Examining the gender wage gap

April 3, 2015

Women make 79 cents for every dollar earned by a man. It’s a statistic we have seen a lot the past year, and it’s a statistic that bothers Sarah Jane Glynn, director for Women’s Economic Policy at American Progress. Ms. Glynn, who spoke with Madeira students at an All School Meeting on April 3, 2015, explained that while this statistic has been good for getting attention on wage inequality, it does not tell the whole story. For instance it does not reveal that despite leading men in education, women are in far fewer management roles than men.

A PhD in sociology, Ms. Glynn explained that there are many factors that contribute to women earning less in the workforce, one of which she argues is that starting at an early age we guide boys and girls to different paths which leads to men and women holding different types of jobs. She explained to fix the gender wage gap we need to help women find good jobs, keep good jobs, and create supportive workplaces. She states that simply encouraging women into male-dominated fields like STEM will not fix the problem because working at those tech companies are not appealing for women. The “Don Draper”, give-everything-to-work is not something realistic for most women.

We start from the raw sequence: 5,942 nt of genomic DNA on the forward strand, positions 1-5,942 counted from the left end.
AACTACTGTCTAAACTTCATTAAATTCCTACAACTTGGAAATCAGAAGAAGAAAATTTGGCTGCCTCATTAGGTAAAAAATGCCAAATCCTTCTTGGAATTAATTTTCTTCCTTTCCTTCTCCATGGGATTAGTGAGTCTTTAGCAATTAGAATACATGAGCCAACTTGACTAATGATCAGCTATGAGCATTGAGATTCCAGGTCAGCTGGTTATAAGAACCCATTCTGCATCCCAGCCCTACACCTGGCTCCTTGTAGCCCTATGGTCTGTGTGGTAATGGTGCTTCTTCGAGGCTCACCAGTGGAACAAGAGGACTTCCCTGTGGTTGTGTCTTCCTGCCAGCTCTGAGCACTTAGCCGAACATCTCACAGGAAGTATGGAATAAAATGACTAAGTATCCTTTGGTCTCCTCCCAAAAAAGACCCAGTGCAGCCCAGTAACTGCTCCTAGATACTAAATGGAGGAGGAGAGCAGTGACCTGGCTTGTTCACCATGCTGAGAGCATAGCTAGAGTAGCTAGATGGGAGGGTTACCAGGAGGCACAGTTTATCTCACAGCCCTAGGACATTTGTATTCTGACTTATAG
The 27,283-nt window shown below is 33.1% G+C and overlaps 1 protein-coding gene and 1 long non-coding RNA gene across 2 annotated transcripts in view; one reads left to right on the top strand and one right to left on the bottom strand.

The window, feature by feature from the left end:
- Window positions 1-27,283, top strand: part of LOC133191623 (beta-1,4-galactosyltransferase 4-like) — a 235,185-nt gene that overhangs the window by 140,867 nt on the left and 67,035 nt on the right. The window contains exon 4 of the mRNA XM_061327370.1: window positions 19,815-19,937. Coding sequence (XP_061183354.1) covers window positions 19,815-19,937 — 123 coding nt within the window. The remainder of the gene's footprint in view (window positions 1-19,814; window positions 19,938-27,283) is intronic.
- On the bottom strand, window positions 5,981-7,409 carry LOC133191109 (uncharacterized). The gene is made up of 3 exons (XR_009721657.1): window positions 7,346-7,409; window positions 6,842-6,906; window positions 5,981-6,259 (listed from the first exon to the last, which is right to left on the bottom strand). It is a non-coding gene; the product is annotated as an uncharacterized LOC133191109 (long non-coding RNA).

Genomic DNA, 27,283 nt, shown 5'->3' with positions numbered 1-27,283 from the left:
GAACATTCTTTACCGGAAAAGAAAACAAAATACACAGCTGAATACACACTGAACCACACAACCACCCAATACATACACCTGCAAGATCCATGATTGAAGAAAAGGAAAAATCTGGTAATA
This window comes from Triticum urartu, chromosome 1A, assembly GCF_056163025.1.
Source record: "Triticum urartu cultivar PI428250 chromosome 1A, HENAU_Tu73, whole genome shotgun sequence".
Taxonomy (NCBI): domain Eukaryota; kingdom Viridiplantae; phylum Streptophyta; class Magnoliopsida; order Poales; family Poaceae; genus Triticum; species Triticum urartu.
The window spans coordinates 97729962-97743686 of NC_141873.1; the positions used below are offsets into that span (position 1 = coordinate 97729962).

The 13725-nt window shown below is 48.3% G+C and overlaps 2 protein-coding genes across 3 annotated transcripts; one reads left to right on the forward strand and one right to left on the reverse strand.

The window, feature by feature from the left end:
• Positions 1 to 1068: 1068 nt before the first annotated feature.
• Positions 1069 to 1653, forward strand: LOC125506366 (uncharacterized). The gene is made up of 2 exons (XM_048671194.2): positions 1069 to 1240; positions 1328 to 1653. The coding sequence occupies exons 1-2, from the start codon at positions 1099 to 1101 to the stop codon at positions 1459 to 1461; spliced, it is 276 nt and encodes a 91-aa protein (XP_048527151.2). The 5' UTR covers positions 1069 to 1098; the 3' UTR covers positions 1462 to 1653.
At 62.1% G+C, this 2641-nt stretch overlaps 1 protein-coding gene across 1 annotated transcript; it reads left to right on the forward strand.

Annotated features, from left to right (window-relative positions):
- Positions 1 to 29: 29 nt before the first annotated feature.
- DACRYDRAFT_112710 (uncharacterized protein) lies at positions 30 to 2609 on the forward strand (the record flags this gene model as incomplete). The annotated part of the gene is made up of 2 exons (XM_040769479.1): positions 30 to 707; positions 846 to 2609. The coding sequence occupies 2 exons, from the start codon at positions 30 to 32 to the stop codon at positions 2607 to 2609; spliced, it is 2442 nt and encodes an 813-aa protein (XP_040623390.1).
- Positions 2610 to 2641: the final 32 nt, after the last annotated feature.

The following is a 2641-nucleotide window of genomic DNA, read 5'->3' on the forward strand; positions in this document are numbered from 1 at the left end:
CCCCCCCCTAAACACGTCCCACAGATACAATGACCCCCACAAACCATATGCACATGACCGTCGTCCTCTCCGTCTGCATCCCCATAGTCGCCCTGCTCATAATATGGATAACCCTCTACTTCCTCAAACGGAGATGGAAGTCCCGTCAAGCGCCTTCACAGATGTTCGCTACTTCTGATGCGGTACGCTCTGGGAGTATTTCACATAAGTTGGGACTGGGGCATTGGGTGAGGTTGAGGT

Her parting advice to Madeira students is to not fear negotiating. “Having a five minute uncomfortable conversation could save you the pain of an empty bank account at the end of the month,” she said. She also encouraged girls to consider how they can “lift while they climb,” so that we close the gender wage gap.

Prior to coming to American Progress, Sarah Jane Glynn worked as an adjunct faculty member at Vanderbilt University and Belmont University in Nashville, TN. She also served on the editorial staff for Work and Occupations, an interdisciplinary sociological journal. Ms. Glynn’s research has focused on understudied aspects of the service economy, including working conditions, skilled service providers, and entrepreneurialism. Ms. Glynn received her Ph.D. in sociology from Vanderbilt University, where she also earned her M.A. A native of California, she holds a B.A. in women’s studies from the University of California, Los Angeles.

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